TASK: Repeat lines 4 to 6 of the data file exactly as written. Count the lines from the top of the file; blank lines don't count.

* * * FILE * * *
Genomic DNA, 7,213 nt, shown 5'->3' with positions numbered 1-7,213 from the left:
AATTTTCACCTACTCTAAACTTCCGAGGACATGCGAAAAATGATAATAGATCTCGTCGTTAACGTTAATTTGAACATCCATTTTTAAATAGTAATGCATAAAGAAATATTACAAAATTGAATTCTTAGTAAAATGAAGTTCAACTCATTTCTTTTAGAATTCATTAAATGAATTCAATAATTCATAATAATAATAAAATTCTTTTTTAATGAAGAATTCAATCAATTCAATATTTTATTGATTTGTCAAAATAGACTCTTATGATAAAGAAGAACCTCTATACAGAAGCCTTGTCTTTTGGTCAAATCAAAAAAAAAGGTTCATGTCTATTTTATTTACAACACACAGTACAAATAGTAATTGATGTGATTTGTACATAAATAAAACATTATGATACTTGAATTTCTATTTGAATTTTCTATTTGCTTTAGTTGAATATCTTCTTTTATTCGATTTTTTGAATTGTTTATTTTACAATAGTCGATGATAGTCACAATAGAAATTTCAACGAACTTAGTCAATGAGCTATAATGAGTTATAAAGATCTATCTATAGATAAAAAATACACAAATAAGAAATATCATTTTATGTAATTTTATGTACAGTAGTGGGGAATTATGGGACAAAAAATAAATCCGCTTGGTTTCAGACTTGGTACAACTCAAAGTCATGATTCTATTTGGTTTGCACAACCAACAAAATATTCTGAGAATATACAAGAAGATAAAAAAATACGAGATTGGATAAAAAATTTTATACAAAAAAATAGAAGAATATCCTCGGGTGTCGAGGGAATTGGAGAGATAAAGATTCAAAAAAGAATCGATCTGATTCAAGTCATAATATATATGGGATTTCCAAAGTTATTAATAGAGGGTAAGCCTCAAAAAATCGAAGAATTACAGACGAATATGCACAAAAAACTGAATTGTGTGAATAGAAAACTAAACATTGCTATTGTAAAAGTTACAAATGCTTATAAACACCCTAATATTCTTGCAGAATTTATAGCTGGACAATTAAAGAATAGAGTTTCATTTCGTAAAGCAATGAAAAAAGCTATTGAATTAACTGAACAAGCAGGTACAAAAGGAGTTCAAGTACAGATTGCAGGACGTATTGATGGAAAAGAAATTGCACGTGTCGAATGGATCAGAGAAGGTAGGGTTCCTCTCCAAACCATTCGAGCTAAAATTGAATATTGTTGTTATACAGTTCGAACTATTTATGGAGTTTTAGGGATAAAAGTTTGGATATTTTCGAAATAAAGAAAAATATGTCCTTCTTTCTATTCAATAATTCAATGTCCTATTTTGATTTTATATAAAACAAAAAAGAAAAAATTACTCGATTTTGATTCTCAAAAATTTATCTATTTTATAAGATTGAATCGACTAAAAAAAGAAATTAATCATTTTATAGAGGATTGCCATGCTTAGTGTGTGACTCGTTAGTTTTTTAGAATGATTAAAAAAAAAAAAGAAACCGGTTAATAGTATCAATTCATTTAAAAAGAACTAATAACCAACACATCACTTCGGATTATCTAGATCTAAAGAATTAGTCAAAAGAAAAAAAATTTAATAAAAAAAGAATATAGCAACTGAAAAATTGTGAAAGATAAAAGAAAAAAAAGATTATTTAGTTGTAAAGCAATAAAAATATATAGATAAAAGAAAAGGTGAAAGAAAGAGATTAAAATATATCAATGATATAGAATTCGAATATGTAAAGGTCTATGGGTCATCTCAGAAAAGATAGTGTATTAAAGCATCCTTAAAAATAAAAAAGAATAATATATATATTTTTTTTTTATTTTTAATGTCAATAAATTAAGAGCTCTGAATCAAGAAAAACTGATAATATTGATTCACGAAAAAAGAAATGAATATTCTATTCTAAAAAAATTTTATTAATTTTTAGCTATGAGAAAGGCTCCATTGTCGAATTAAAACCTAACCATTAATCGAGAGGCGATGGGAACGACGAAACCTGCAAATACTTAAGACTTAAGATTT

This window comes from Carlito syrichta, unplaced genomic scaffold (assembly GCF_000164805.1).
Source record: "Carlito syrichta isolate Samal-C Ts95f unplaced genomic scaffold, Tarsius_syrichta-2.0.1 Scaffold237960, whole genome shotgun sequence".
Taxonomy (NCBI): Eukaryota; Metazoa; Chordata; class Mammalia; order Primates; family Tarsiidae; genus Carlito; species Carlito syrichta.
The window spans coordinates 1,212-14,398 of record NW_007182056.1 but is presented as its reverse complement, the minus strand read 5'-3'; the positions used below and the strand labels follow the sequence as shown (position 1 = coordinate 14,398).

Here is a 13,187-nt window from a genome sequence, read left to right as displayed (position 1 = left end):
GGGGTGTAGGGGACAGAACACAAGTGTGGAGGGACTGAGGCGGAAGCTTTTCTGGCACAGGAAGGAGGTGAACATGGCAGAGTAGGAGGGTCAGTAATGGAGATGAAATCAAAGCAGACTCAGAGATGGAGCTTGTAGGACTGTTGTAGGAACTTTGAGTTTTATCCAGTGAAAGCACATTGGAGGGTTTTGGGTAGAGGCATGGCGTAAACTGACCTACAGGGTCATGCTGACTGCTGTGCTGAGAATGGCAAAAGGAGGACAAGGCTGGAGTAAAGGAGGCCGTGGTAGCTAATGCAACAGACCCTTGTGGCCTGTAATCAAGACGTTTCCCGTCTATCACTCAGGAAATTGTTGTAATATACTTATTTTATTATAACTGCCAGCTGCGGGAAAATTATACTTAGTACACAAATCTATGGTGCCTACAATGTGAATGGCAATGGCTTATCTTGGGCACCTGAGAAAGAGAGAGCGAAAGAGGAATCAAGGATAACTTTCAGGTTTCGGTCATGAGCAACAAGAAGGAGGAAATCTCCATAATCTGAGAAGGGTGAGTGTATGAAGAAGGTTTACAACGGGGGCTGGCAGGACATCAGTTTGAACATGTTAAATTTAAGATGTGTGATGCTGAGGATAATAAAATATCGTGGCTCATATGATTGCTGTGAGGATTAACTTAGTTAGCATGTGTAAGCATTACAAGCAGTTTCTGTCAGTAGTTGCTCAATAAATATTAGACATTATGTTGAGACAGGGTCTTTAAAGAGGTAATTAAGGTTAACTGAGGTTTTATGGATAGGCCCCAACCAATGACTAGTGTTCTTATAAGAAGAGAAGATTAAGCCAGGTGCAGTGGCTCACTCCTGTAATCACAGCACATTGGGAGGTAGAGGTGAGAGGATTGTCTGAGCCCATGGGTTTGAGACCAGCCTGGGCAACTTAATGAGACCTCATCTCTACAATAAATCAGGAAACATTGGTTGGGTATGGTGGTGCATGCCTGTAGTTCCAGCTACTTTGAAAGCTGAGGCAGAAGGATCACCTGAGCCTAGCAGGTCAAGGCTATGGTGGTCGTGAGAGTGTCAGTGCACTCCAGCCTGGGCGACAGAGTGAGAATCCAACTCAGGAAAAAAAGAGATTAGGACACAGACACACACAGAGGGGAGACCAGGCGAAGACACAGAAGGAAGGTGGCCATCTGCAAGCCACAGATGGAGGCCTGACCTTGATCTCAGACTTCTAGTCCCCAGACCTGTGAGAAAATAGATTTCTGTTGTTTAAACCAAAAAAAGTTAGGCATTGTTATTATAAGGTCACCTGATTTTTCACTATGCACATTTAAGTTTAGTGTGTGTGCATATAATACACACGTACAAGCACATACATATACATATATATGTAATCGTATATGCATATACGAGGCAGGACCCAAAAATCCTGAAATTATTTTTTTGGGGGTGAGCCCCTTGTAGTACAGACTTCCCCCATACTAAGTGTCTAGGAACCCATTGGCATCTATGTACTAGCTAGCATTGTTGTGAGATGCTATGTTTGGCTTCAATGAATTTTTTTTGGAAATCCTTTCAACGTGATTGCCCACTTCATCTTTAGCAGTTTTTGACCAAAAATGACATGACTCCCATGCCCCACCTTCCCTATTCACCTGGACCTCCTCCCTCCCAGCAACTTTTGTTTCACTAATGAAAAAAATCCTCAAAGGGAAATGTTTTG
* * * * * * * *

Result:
Source record: "Carlito syrichta isolate Samal-C Ts95f unplaced genomic scaffold, Tarsius_syrichta-2.0.1 Scaffold237960, whole genome shotgun sequence".
Taxonomy (NCBI): Eukaryota; Metazoa; Chordata; class Mammalia; order Primates; family Tarsiidae; genus Carlito; species Carlito syrichta.
The window spans coordinates 1,212-14,398 of record NW_007182056.1 but is presented as its reverse complement, the minus strand read 5'-3'; the positions used below and the strand labels follow the sequence as shown (position 1 = coordinate 14,398).